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Recount Friday: Boca Raton council race separated by only 19 votes


Update: The supervisor of elections reports that, as of 6 p.m., Andy Thomson holds a 19-vote lead over Kathy Cottrell.

Boca Raton residents will have to wait until Friday for a recount in a close race for a swing seat on the city council.

Andy Thomson leads Kathy Cottrell in the City Council Seat A race by just 19 votes, according to unofficial results from the Palm Beach County elections supervisor. The narrow lead is within the margin needed to trigger an automatic recount, which Boca Raton officials say will happen Friday.

“I’m just waiting to see the process play its course,” said Cottrell, a retired corporate consultant who ran on a low-growth platform. “The results will be the results.”

Thomson’s political consultant, Rick Asnani, said despite the narrow lead, the race is too close to call.

“We’re waiting for all the votes to be counted,” Asnani said on behalf of Thomson, who could not be reached Wednesday. “We’re hoping to maintain a lead, of course, but we want every vote to count.”

While the margin in the race was slim, there were 757 fewer ballots cast in the council race than in the race for the Boca Raton mayor on Tuesday. Scott Singer won that race by a wide margin over opponent Al Zucaro.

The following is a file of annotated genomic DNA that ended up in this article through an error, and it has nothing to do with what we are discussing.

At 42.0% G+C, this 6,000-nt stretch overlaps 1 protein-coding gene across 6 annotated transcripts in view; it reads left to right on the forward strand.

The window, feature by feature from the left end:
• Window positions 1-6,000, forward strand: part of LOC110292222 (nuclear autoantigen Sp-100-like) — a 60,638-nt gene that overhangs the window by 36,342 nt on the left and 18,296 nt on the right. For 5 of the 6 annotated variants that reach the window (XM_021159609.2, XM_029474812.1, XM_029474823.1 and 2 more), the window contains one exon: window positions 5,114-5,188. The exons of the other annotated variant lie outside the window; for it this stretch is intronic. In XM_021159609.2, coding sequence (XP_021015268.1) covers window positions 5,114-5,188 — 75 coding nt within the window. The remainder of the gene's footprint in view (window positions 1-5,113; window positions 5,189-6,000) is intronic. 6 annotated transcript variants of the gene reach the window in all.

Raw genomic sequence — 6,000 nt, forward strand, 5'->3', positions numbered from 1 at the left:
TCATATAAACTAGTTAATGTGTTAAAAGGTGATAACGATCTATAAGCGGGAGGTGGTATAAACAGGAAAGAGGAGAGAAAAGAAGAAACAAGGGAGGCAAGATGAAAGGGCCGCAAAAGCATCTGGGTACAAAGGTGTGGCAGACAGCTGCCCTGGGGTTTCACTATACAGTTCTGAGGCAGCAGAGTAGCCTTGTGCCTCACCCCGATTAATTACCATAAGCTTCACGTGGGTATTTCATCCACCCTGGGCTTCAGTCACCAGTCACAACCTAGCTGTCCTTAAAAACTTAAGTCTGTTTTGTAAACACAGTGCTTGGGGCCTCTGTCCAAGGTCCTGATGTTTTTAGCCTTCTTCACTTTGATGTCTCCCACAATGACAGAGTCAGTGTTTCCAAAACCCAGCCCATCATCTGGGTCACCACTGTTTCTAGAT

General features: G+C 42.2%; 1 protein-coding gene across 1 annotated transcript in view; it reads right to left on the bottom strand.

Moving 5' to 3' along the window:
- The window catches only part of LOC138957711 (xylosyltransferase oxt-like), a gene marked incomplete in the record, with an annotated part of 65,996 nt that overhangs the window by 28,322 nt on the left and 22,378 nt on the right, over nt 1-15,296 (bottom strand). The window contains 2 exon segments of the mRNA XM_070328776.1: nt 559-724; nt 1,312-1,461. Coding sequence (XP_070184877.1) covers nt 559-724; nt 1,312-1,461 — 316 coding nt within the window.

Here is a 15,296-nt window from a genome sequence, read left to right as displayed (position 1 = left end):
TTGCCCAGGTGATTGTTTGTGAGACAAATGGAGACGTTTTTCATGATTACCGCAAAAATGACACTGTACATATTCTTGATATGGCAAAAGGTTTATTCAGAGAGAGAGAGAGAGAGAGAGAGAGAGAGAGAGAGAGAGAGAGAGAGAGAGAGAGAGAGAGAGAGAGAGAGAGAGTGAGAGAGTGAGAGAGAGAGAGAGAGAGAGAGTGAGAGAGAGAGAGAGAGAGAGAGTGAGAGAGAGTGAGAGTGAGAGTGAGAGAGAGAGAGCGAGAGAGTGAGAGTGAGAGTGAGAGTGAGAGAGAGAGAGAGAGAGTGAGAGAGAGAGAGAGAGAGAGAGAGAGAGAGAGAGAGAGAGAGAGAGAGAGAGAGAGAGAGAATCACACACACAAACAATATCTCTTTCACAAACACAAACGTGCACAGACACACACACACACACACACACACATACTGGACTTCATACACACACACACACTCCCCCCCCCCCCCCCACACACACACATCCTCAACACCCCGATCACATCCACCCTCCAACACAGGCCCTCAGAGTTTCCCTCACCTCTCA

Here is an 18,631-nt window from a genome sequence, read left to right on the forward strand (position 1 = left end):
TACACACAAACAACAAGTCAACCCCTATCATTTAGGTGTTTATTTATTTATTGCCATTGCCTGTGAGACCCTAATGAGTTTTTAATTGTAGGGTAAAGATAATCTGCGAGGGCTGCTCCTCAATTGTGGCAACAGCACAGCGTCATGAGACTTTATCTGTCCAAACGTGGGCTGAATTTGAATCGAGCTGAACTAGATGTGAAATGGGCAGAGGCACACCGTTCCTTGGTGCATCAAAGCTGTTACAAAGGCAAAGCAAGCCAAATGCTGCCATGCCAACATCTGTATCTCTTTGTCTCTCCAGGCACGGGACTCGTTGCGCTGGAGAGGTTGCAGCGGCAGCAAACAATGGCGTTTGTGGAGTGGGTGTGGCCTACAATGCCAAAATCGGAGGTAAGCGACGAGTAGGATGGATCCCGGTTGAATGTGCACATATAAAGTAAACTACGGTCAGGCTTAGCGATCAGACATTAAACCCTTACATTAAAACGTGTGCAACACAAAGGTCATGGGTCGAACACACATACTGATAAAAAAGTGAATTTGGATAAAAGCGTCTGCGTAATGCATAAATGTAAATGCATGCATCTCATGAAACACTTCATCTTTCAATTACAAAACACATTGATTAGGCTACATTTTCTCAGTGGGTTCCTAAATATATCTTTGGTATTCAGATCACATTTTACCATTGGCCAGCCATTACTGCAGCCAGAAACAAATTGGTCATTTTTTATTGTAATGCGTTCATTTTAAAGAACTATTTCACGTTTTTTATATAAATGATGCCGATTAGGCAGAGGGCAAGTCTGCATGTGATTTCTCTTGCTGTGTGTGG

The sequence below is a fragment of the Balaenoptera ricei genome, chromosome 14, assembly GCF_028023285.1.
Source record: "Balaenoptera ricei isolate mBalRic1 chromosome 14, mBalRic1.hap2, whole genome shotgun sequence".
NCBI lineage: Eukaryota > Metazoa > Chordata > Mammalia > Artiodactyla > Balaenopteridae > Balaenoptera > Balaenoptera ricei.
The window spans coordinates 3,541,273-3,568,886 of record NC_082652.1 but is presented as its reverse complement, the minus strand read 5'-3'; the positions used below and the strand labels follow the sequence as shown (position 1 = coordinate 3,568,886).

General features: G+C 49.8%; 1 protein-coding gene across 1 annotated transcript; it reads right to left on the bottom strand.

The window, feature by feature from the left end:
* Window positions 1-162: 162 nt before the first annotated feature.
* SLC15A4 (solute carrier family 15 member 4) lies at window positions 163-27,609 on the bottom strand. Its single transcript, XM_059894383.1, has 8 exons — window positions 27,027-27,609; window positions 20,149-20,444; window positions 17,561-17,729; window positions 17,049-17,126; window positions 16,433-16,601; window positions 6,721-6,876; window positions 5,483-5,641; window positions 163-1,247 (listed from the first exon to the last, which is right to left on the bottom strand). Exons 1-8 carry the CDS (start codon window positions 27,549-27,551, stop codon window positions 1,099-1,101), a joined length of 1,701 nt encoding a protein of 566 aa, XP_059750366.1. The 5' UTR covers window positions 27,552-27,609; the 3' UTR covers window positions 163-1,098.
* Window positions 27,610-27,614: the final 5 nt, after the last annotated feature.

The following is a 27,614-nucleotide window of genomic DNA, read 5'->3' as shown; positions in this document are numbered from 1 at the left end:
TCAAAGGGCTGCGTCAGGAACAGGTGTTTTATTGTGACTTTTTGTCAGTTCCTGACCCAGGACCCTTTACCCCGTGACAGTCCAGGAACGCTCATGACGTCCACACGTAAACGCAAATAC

The difference, 4 percent of the total, suggests a few council votes possibly weren’t counted, said Asnani, a longtime local political operative.

“It’s quite a difference,” he said. A drop-off between a big-ticket race, like a mayoral race, and lower ballot contests is typical, but more votes could be captured when those 700-plus ballots are recounted.

If the margin is less than one-quarter of a percent, which a 19-vote difference is within, state law calls for a manual recount. That means the elections supervisor will machine count all ballots cast in the election for a second time. The supervisor’s office will then hand count undervotes — ballots with fewer votes than allowed, or ballots that register as having skipped a race.

Cottrell held a 35-vote lead until around midnight Tuesday, when additional mail ballots were counted and Thomson pulled ahead.

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In the three-way contest, Thomson and Cottrell both received 44 percent of the vote. Actor Tamara McKee got 12 percent.

None of the candidates in the special election — triggered by former Mayor Susan Haynie’s abrupt ouster from office — were incumbents.

The race — and the narrow margin — captures an apparent power struggle in Boca Raton. Cottrell aligns closely with residents who oppose dense development, including two-time mayoral candidate Zucaro.

Cottrell was backed by Councilwomen Monica Mayotte and Andrea O’Rourke, who beat Thomson in a 2017 council race. Both councilwomen were at Cottrell’s election night party Tuesday, when she delivered an acceptance speech only to then lose her slight lead.

Meanwhile, Councilman Jeremy Rodgers was at Singer and Thomson’s separate election night events.

With Singer taking the city’s top spot, the fifth council seat could swing the board toward low-growth goals.

Even more surprising: A race decided by a handful of votes isn’t new to Boca Raton. A 2001 council race with a two-vote margin triggered an eight-hour manual recount. The recount didn’t alter the difference, and Councilman Dave Freudenberg accepted his two-vote victory over Susan Saxton, now the city’s clerk, five days after the election.



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